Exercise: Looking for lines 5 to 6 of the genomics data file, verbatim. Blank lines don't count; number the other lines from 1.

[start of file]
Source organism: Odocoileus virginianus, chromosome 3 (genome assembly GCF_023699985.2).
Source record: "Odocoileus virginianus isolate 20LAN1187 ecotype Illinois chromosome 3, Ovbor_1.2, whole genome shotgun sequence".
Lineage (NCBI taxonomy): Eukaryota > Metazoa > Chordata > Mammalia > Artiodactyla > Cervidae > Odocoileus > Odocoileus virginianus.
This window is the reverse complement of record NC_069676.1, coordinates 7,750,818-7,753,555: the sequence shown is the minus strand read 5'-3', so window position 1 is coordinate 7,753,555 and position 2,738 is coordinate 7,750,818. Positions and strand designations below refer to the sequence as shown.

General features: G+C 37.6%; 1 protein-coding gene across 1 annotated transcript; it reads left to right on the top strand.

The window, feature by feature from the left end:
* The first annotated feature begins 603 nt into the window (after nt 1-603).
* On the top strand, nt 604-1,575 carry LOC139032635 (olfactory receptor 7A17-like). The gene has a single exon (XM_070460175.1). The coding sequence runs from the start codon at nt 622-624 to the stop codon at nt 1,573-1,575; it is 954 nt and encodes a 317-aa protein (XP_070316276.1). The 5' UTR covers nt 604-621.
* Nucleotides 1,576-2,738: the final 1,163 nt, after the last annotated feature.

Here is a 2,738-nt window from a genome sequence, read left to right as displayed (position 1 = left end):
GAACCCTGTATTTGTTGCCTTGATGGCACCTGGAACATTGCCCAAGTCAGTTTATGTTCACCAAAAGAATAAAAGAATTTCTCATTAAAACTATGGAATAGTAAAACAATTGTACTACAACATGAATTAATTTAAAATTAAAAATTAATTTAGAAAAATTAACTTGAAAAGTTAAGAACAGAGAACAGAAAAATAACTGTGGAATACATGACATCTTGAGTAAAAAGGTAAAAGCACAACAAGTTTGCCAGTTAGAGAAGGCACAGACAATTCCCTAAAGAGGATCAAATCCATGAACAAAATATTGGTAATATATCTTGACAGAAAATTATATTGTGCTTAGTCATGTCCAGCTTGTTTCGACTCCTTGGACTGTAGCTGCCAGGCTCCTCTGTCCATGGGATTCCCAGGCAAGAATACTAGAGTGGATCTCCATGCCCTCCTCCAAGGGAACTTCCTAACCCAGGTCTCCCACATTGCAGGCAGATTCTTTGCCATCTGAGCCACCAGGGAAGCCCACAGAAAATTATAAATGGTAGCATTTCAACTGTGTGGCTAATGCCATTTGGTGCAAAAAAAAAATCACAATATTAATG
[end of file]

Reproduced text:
General features: G+C 37.6%; 1 protein-coding gene across 1 annotated transcript; it reads left to right on the top strand.

The window, feature by feature from the left end: